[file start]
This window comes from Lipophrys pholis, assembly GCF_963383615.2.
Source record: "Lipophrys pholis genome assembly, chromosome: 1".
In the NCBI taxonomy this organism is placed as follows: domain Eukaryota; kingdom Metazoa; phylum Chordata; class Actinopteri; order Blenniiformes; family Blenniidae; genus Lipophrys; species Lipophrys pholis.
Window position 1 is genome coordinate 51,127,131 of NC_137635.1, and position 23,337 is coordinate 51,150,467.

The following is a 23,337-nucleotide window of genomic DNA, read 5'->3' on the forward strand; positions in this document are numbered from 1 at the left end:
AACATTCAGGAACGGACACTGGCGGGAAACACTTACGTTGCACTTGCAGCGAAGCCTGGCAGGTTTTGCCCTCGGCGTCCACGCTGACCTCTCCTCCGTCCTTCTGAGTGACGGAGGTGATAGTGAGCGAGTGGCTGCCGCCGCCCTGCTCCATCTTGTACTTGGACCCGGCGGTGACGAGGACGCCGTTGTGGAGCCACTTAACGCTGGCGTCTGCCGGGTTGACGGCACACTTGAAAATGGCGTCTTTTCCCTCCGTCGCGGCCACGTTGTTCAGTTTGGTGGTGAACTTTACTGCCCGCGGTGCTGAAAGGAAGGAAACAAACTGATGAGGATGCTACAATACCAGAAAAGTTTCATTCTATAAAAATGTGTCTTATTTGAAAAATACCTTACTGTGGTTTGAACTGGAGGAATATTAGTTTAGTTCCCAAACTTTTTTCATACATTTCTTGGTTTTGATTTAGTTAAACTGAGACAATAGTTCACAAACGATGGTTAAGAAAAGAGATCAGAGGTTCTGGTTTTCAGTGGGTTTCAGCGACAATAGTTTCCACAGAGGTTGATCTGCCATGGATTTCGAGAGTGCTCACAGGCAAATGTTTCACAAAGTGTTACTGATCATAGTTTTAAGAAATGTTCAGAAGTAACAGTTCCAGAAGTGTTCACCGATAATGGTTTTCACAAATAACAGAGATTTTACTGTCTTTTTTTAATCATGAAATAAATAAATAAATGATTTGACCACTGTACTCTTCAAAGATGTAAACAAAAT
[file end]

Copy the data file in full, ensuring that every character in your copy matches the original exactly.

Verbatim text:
This window comes from Lipophrys pholis, assembly GCF_963383615.2.
Source record: "Lipophrys pholis genome assembly, chromosome: 1".
In the NCBI taxonomy this organism is placed as follows: domain Eukaryota; kingdom Metazoa; phylum Chordata; class Actinopteri; order Blenniiformes; family Blenniidae; genus Lipophrys; species Lipophrys pholis.
Window position 1 is genome coordinate 51,127,131 of NC_137635.1, and position 23,337 is coordinate 51,150,467.

The following is a 23,337-nucleotide window of genomic DNA, read 5'->3' on the forward strand; positions in this document are numbered from 1 at the left end:
AACATTCAGGAACGGACACTGGCGGGAAACACTTACGTTGCACTTGCAGCGAAGCCTGGCAGGTTTTGCCCTCGGCGTCCACGCTGACCTCTCCTCCGTCCTTCTGAGTGACGGAGGTGATAGTGAGCGAGTGGCTGCCGCCGCCCTGCTCCATCTTGTACTTGGACCCGGCGGTGACGAGGACGCCGTTGTGGAGCCACTTAACGCTGGCGTCTGCCGGGTTGACGGCACACTTGAAAATGGCGTCTTTTCCCTCCGTCGCGGCCACGTTGTTCAGTTTGGTGGTGAACTTTACTGCCCGCGGTGCTGAAAGGAAGGAAACAAACTGATGAGGATGCTACAATACCAGAAAAGTTTCATTCTATAAAAATGTGTCTTATTTGAAAAATACCTTACTGTGGTTTGAACTGGAGGAATATTAGTTTAGTTCCCAAACTTTTTTCATACATTTCTTGGTTTTGATTTAGTTAAACTGAGACAATAGTTCACAAACGATGGTTAAGAAAAGAGATCAGAGGTTCTGGTTTTCAGTGGGTTTCAGCGACAATAGTTTCCACAGAGGTTGATCTGCCATGGATTTCGAGAGTGCTCACAGGCAAATGTTTCACAAAGTGTTACTGATCATAGTTTTAAGAAATGTTCAGAAGTAACAGTTCCAGAAGTGTTCACCGATAATGGTTTTCACAAATAACAGAGATTTTACTGTCTTTTTTTAATCATGAAATAAATAAATAAATGATTTGACCACTGTACTCTTCAAAGATGTAAACAAAAT